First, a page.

This was the moment. This was when Tom had the idea twenty years ago at that twenty fifth birthday party. Electromagnets. That was the answer. It was the next day that he spent hours without eating or sleeping as he worked on the formulas and requirements to use powerful electromagnets in order to suspend the reactions in the fusion reactor he had been working on. He used a twin core fusion reactor design. One for the ships power and one just to power the gravitics and electromagnets.
Now he had a proposal that with future technology at its current rate of advancement, would allow them to construct a fusion reactor small enough and powerful enough to get humans outside the solar system one day. This kicked off a large amount of funding from the government like none other. Tom spent the next twenty years working on his idea. His team of some of the best and brightest participated in what was to become the Icarus.













Tom looked up at the Icarus on the launch pad soaking in this achievement. Due to safety concerns the full power of the reactor had never been tested. A mere one percent of its estimated power was tested on Earth and it proved to be stable but the final test was to take place in space.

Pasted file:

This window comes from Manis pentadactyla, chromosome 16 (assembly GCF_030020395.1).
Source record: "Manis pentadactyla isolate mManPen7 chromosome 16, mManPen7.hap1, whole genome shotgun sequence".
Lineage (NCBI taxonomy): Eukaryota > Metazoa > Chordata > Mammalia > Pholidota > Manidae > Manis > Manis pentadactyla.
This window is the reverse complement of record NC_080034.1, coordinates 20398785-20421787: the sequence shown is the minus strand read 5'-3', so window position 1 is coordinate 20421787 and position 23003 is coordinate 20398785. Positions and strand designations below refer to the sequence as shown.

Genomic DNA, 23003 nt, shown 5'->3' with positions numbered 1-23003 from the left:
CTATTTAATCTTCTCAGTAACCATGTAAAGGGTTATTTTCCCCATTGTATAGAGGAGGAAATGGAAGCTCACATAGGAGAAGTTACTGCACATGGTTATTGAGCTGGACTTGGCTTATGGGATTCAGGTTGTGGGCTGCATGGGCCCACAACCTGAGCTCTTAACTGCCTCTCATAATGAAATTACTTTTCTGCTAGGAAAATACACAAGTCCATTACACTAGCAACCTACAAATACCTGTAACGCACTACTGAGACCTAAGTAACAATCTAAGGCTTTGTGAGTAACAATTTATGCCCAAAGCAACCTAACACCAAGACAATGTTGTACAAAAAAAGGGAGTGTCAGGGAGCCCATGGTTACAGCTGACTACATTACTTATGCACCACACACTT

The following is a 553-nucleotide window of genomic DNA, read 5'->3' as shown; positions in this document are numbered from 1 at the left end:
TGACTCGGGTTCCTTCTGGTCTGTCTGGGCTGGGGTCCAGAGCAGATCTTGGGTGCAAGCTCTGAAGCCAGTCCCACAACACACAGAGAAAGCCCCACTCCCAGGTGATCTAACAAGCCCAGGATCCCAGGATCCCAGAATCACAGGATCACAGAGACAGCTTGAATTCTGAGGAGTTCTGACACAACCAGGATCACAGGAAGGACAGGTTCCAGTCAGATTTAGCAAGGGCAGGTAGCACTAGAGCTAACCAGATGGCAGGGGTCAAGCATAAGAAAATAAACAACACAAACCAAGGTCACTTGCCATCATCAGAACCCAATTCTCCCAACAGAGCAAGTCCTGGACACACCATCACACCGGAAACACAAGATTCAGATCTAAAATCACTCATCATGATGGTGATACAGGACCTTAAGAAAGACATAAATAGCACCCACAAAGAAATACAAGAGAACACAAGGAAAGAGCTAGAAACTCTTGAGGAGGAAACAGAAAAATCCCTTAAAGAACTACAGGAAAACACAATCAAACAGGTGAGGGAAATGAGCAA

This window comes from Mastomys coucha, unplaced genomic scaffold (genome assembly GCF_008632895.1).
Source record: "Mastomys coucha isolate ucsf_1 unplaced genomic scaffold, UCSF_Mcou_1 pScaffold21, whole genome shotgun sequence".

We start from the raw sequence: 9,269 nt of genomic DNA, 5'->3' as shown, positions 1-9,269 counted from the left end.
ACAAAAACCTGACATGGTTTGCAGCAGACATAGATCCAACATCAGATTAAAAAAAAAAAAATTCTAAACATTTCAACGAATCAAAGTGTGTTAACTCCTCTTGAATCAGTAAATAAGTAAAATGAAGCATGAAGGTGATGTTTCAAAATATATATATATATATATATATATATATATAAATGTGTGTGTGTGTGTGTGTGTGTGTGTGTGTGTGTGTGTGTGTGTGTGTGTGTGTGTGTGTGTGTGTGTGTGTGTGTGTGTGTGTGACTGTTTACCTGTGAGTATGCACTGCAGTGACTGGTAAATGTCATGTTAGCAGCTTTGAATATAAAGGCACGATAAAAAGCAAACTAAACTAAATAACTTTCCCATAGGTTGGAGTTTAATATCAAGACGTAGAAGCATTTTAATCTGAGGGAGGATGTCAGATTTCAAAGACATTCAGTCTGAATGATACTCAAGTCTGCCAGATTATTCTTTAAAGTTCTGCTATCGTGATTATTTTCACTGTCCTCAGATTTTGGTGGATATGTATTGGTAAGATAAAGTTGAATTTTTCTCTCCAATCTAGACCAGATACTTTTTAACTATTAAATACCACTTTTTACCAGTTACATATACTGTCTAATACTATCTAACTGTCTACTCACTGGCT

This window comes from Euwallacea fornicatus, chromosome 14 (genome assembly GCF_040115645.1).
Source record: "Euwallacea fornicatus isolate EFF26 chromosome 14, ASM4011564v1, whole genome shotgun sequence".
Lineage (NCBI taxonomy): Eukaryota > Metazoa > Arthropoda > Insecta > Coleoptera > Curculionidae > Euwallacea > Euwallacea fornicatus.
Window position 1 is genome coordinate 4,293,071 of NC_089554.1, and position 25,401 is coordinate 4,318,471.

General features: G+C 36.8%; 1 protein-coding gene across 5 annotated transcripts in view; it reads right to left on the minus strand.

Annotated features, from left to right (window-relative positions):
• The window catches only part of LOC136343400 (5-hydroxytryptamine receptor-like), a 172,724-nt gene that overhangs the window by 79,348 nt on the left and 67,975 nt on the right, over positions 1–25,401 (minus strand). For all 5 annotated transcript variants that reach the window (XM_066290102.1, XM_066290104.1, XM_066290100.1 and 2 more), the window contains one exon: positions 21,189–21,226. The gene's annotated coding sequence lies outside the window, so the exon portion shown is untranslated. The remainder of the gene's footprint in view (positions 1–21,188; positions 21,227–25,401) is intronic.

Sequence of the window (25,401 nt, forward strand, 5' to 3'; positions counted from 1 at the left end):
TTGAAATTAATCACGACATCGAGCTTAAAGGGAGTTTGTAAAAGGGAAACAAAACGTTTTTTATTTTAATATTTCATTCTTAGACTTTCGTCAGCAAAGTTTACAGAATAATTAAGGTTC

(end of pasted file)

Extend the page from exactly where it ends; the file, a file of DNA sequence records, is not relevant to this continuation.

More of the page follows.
Atop a Space-X rocket specially designed for this mission, Icarus was integrated into the design in order to minimize drag and distribute weight as evenly as possible. Icarus had retractable wings and the engines core was centralized with the reactors within. There were two engines on either side that were powered by the fusion reactor core. This left little room for more than one person and a small payload of instruments. Much of the space was dedicated to sensors and equipment for gathering data. If this worked, they could implement a reactor in key locations on Earth and solve the energy crisis.
With Earths constant dependence on oil and the fighting politicians who lined their pockets with money caused the world to suck it dry. Additional environmental issues such as the raising temperatures of the planet caused short but colder winters, less but more powerful rainfall. The sea levels began to rise more quickly as the oil industry began drilling at the poles. This project, this mission, this would change the world in a way that would allow the Earth to begin a recovery. The project if successful would become open source to the major governments. Everyone could have power.